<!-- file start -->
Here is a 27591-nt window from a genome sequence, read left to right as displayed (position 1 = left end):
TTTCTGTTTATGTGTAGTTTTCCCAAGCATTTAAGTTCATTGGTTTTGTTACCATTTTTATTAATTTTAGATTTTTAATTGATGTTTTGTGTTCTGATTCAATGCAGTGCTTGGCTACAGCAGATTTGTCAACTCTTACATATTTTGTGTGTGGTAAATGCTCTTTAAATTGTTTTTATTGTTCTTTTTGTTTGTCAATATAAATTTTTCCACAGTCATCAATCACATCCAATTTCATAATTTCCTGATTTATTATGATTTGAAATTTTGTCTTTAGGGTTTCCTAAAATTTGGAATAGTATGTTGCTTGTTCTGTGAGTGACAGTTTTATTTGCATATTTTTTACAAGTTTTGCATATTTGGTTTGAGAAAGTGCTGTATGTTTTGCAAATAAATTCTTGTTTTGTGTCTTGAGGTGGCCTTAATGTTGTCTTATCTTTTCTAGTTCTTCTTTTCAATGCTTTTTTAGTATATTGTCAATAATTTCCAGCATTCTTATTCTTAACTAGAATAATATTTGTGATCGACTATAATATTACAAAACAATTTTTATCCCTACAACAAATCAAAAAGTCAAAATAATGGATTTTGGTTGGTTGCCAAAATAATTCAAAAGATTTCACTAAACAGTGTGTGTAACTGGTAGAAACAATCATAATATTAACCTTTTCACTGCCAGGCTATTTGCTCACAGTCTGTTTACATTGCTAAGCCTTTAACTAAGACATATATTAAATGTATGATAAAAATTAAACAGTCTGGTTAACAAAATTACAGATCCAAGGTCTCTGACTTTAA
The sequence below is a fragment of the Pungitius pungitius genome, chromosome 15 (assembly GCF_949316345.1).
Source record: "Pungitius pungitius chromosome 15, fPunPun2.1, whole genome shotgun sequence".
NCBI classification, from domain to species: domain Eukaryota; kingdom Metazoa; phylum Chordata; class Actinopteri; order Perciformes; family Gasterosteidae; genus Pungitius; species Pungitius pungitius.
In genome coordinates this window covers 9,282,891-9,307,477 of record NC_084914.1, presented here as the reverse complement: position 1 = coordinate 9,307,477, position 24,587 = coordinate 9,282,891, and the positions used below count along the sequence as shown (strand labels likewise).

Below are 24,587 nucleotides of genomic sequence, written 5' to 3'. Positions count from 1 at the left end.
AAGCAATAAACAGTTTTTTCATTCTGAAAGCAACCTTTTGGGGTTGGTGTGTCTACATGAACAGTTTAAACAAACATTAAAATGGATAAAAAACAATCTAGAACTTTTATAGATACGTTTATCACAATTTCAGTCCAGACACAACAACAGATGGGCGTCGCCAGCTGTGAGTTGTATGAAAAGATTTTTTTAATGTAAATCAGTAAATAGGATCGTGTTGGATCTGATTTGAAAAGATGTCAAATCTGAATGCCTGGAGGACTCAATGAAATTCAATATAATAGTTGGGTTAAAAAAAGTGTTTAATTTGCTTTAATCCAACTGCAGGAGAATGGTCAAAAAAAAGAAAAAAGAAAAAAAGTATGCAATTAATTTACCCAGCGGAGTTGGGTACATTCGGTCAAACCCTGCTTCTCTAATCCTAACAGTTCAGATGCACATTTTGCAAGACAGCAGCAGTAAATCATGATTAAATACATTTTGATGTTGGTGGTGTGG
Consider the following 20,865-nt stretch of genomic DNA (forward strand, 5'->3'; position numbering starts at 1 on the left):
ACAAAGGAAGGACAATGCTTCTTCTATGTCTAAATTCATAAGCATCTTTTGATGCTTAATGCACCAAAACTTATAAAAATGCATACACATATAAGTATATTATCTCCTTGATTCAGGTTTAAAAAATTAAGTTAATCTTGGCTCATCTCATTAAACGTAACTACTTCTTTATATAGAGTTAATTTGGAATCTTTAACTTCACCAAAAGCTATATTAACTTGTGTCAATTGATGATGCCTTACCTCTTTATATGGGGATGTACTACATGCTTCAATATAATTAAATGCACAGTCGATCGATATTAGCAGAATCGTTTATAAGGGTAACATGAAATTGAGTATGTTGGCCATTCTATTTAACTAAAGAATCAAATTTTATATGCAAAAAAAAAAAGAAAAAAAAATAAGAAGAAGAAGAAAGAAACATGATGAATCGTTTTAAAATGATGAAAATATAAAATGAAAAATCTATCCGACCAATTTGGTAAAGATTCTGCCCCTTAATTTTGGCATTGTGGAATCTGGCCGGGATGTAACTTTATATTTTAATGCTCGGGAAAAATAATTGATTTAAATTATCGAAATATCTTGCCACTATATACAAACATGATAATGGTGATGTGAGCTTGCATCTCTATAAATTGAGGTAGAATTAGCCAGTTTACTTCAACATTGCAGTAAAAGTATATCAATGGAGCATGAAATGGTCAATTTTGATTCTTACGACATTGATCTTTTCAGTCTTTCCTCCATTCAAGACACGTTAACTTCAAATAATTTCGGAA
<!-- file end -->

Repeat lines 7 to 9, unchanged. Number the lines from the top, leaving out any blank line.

Below are 24,587 nucleotides of genomic sequence, written 5' to 3'. Positions count from 1 at the left end.
AAGCAATAAACAGTTTTTTCATTCTGAAAGCAACCTTTTGGGGTTGGTGTGTCTACATGAACAGTTTAAACAAACATTAAAATGGATAAAAAACAATCTAGAACTTTTATAGATACGTTTATCACAATTTCAGTCCAGACACAACAACAGATGGGCGTCGCCAGCTGTGAGTTGTATGAAAAGATTTTTTTAATGTAAATCAGTAAATAGGATCGTGTTGGATCTGATTTGAAAAGATGTCAAATCTGAATGCCTGGAGGACTCAATGAAATTCAATATAATAGTTGGGTTAAAAAAAGTGTTTAATTTGCTTTAATCCAACTGCAGGAGAATGGTCAAAAAAAAGAAAAAAGAAAAAAAGTATGCAATTAATTTACCCAGCGGAGTTGGGTACATTCGGTCAAACCCTGCTTCTCTAATCCTAACAGTTCAGATGCACATTTTGCAAGACAGCAGCAGTAAATCATGATTAAATACATTTTGATGTTGGTGGTGTGG
Consider the following 20,865-nt stretch of genomic DNA (forward strand, 5'->3'; position numbering starts at 1 on the left):